The novel is not a moral fable or a tale from the Bible, or an exploration of the individual’s role in society; it is not our job to like or dislike characters in fiction, or make judgments on their worth, or learn from them how to live. We can do that with real people and, if we like, figures from history. They are for moralists to feast on. A novel is a pattern and it is our job to relish and see clearly its textures and its tones, to notice how the textures were woven and the tones put into place…. A novel is a set of strategies, closer to something in mathematics or quantum physics than something ethics or sociology. It is a release of certain energies and a dramatization of how these energies might be controlled, given shape.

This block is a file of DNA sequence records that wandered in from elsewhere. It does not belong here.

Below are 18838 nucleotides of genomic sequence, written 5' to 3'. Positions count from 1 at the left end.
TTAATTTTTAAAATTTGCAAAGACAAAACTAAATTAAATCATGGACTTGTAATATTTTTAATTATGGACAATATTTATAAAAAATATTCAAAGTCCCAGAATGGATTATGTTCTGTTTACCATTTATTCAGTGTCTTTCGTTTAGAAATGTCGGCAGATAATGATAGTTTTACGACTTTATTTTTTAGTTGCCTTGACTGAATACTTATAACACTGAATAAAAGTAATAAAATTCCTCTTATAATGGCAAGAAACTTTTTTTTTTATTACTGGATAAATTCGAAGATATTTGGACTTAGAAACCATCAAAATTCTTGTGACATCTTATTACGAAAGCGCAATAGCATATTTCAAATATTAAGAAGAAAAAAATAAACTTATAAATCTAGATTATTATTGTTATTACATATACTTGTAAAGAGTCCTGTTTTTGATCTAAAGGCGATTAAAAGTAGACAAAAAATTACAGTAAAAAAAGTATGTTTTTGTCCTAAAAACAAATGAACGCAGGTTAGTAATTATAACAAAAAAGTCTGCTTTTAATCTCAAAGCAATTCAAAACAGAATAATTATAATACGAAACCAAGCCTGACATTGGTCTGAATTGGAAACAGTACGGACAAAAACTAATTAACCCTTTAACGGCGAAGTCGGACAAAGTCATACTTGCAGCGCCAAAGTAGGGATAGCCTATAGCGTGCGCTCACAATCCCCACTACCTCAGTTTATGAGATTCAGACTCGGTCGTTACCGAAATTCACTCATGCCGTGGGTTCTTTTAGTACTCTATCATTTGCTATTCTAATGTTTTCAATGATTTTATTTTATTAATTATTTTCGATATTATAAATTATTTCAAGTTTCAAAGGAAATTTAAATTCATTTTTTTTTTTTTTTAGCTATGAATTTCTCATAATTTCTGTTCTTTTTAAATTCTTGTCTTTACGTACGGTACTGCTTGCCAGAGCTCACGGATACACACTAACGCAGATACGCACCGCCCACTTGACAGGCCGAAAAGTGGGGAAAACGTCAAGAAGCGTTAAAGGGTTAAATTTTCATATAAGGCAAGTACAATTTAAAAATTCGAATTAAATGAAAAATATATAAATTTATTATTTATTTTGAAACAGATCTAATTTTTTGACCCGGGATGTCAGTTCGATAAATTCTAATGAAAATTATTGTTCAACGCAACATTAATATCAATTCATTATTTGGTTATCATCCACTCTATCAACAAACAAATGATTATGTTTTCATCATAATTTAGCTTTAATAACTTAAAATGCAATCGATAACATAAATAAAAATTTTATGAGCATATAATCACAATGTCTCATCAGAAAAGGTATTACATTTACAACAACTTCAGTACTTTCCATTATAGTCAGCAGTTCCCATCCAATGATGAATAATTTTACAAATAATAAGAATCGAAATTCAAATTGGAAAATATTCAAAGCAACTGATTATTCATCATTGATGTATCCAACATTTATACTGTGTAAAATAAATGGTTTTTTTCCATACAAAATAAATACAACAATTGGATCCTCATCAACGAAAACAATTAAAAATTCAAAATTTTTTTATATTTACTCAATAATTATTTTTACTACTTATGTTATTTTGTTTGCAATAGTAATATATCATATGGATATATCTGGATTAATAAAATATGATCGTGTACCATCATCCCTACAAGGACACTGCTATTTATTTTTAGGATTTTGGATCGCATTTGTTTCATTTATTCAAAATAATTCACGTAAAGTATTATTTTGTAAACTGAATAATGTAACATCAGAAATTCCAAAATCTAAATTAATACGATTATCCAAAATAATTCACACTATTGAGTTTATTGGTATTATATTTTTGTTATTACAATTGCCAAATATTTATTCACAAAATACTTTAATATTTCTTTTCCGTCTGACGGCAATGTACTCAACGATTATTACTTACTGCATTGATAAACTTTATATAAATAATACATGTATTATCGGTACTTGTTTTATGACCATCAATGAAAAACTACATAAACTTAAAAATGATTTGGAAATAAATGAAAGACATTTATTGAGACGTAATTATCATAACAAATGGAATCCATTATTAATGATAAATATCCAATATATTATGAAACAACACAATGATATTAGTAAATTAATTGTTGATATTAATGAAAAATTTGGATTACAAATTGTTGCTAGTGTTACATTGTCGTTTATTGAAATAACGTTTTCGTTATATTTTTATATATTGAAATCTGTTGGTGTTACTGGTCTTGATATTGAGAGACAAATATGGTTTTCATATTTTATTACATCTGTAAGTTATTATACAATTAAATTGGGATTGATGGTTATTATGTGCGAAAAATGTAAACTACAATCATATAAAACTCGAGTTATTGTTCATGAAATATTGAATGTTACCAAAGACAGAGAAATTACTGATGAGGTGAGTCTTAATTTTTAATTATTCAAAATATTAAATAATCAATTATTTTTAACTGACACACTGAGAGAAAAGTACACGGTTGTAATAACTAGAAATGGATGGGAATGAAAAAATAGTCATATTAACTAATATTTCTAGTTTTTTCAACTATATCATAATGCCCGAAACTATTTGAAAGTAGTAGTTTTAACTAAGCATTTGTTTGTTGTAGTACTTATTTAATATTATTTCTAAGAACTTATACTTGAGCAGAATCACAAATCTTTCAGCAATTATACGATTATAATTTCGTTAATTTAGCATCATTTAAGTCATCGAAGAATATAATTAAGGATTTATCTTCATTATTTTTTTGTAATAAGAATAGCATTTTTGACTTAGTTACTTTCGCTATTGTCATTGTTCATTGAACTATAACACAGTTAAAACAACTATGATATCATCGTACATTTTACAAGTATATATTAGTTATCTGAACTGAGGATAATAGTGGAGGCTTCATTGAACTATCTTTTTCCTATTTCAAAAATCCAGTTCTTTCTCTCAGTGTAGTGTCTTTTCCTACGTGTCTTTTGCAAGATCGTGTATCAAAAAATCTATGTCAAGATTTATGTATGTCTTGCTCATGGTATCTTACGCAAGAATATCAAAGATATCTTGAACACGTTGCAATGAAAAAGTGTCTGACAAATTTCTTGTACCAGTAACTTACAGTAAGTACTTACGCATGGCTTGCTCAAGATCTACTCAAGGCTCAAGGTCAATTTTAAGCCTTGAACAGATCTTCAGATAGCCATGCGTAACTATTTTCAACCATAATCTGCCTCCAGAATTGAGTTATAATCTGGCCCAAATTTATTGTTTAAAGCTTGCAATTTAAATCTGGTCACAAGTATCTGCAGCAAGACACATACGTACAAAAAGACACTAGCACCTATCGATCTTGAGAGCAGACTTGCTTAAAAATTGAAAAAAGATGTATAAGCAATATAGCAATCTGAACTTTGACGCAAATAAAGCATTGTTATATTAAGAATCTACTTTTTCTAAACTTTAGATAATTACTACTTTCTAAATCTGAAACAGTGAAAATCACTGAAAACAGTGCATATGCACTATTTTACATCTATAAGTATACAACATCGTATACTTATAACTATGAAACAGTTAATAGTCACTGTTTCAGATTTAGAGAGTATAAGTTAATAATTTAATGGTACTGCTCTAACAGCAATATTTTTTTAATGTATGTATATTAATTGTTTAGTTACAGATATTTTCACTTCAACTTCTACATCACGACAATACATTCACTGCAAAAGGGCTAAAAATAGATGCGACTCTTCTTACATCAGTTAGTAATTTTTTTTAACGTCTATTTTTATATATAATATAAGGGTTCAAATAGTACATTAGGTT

Toibin isn’t writing about contemporary postmodernists or post-postmodernists who emphasize pattern; he’s writing about Henry James and Jane Austen. More specifically, he’s writing about how those two authors tend to remove mothers from their plots. The passage comes from Toibin’s forthcoming essay collection, New Ways to Kill Your Mother: Writers and Their Families. (The essay is also available at the London Review of Books website, albeit behind a paywall.)